His 114 from 43 balls for the Kent Spitfires against Middlesex Crusaders at Mote Park remains the fastest ever T20 hundred scored in English county cricket, with his century coming from only 34 deliveries.
7 – Bransby Cooper (1868-1869)
Kent’s second ever overseas player, Cooper was born in Dacca (now Dhaka) in what was then India but is now Bangladesh, in 1844. Although he was a wicketkeeper, he did not keep wicket during his time at Kent.
He came to England as a boy and was educated at Rugby school. Despite being a fine sportsman with the right background, he did not go on to Oxford or Cambridge, but instead played cricket as an amateur for Middlesex from 1864 to 1867, and then turned out in 16 innings for Kent in 1868 and 1869, the year before the formation of the present county club, scoring 328 runs at 21.86. His top score for Kent of 83 came against Sussex at Hove in 1869.
In his career, he played for the MCC and the Gentlemen amateur team (where he made his debut alongside W.G. Grace). He played once for Australia, in 1877 in the first Test match of them all, being presented with Australian ‘baggy green’ number three and thus he became an overseas cricketer who had played for Kent.
8 – Marcus Stoinis (2018)
The only player in this list to have only played T20s for Kent, Stoinis came to The Spitfire Ground, St. Lawrence for the Vitality Blast last Summer as a bowling all-rounder capable of a high strike rate further down the order.
He played five matches for Kent, scoring 80 runs at 20.00, famously hitting a big six onto the top of the Frank Woolley Stand against Essex Eagles and also recording bowling figures of 4/17 in his only away fixture for Kent against Hampshire at the Ageas Bowl.
A mainstay in the current Australian limited-overs teams, Stoinis has featured in over 40 ODIs for the gold and green and was a part of Australia’s 2019 Cricket World Cup squad.
9 – Tom Wills (1855-1856)
The player with probably the most ‘interesting’ story in this side, Tom Wills was born in Molonglo, now a suburb of Canberra, Australia in 1835. He was clearly from the outset a very talented sportsman and was often described as ‘the W.G. Grace of Australia’. Wills is regarded as the county’s first ever overseas player.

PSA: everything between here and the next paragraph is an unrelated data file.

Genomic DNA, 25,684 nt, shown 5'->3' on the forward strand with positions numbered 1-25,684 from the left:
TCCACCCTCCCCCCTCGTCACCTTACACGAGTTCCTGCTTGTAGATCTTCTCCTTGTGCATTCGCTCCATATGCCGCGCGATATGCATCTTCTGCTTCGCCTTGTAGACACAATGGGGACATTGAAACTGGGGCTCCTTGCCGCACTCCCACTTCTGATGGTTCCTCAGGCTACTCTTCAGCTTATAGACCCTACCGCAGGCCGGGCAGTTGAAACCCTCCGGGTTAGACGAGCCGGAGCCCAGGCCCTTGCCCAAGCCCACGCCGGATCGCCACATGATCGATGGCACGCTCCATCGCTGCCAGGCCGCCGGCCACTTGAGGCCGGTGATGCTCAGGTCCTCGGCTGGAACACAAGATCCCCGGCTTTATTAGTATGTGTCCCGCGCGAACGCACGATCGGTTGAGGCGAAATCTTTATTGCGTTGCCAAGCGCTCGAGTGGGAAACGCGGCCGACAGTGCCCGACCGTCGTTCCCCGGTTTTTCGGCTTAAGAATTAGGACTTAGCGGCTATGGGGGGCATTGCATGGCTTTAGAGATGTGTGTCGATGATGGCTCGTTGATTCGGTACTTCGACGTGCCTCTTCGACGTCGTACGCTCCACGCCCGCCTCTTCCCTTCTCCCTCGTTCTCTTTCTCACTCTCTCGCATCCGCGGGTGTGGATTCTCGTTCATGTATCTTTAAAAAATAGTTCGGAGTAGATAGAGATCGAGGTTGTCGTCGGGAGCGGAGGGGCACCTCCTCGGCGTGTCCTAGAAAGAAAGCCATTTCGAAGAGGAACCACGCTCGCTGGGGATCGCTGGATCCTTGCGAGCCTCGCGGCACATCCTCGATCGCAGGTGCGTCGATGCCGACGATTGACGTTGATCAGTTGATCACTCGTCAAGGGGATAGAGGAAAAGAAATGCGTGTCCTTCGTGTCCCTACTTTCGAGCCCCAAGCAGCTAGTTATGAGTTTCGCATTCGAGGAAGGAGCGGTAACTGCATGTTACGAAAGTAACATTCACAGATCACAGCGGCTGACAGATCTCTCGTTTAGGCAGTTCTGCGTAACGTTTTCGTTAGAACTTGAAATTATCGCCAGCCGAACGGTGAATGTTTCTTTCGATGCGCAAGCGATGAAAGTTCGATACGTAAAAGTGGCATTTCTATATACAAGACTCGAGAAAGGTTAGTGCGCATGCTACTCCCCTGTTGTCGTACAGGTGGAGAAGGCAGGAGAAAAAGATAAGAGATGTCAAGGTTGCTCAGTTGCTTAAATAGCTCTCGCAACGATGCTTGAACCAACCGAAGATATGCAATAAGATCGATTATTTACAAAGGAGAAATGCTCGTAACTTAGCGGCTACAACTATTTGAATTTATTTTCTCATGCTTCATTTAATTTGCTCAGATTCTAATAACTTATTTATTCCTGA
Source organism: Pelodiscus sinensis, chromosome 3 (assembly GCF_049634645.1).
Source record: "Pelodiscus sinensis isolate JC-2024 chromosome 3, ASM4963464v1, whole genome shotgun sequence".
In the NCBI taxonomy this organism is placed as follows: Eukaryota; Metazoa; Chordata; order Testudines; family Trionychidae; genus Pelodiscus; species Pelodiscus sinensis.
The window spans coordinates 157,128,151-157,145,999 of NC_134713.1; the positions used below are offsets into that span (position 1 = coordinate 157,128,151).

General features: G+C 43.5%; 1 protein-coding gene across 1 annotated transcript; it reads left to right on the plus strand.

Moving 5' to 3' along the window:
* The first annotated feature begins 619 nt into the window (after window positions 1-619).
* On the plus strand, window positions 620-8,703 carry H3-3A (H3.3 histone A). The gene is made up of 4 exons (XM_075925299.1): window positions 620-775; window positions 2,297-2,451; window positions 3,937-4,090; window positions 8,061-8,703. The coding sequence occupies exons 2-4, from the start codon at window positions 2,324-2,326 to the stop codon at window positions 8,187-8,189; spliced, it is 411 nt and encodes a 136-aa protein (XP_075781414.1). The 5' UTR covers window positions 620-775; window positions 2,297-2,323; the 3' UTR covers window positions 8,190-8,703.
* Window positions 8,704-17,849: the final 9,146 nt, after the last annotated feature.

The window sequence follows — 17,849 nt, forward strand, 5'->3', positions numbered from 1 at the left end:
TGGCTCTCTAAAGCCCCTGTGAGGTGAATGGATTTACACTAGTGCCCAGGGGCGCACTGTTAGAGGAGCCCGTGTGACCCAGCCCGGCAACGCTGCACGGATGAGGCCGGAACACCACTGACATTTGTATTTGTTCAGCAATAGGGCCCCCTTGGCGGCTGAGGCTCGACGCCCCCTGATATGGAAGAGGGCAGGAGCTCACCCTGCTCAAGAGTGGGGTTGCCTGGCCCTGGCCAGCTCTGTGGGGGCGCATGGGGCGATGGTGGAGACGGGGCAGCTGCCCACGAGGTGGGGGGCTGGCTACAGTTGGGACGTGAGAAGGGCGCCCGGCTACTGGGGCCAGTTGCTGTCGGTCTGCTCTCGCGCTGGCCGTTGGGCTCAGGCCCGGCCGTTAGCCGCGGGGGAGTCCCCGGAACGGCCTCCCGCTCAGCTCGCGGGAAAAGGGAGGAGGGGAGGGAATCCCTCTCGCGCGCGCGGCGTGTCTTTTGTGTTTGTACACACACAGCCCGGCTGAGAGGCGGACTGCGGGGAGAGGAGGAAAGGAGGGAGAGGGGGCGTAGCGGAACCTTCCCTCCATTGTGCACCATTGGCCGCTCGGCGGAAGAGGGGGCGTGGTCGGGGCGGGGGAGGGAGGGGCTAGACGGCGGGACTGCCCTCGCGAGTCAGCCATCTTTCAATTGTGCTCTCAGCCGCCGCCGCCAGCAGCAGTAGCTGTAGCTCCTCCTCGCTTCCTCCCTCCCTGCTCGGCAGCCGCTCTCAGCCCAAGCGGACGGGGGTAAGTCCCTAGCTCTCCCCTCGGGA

He played three times for ‘Kent’ across two years (the current club was not founded until 14 years after he left), only taking two wickets. On his return to Australia, he captained Victoria against George Parr’s touring England team in 1864, played against W.G. Grace’s touring party in 1874 and also found time during the winter months to help develop Australian Rules football, of which he is now considered a founding father.
He survived a massacre in October 1861, when aboriginals attacked a settlement at Cullin-la-Ringo, and his father and eighteen others were massacred. The Wills Tragedy, as it is often called, affected him greatly. He got married in 1864 (to a lady who was actually already married to someone else), but later descended into alcoholism and general mental disintegration, and stabbed himself to death with a pair of scissors in 1880.
10 – Duncan Spencer (1993-1994)
A bowler famous for his raw pace, Spencer was born in Lancashire but grew up in Perth, also playing for Western Australia.
His bowling spell for Kent against Viv Richards, who was playing for Glamorgan at the time, was televised live in 1993 and Richards later said that Spencer was the fastest bowler that he had ever faced in his career, putting Spencer on the map as a player.
Sadly, Spencer’s own career did not hit the heights that such a start might have promised. Persistent injury problems, headlined by chronic stress fractures in his back, not only blunted his effectiveness but also ensured that he did not add to the tally of 14 first-class matches that he played with Kent in 1993 and 1994 and with WA in 1993-94.
11 – Terry Alderman (1984 & 1986)
A Western Australia native, Terry Alderman played 40 first class matches for Kent, taking 174 wickets. In that first year of 1984, he took 76 wickets alone.
Alderman was distinguished by the constant smile on his face when he bowled, and by his impeccably aimed away-swingers and off-cutters delivered at an honest fast-medium clip that had their highest expression on the England tours of 1981 and 1989, yielding him more than 40 wickets both times.
He played 40 Tests for Australia, taking 170 wickets at 27.15. His bowling, like his smile, was inscrutable. He reduced Graham Gooch to such a shambles in 1989 that he asked to be left out of the Test team, a personal victory for Alderman that symbolised that series.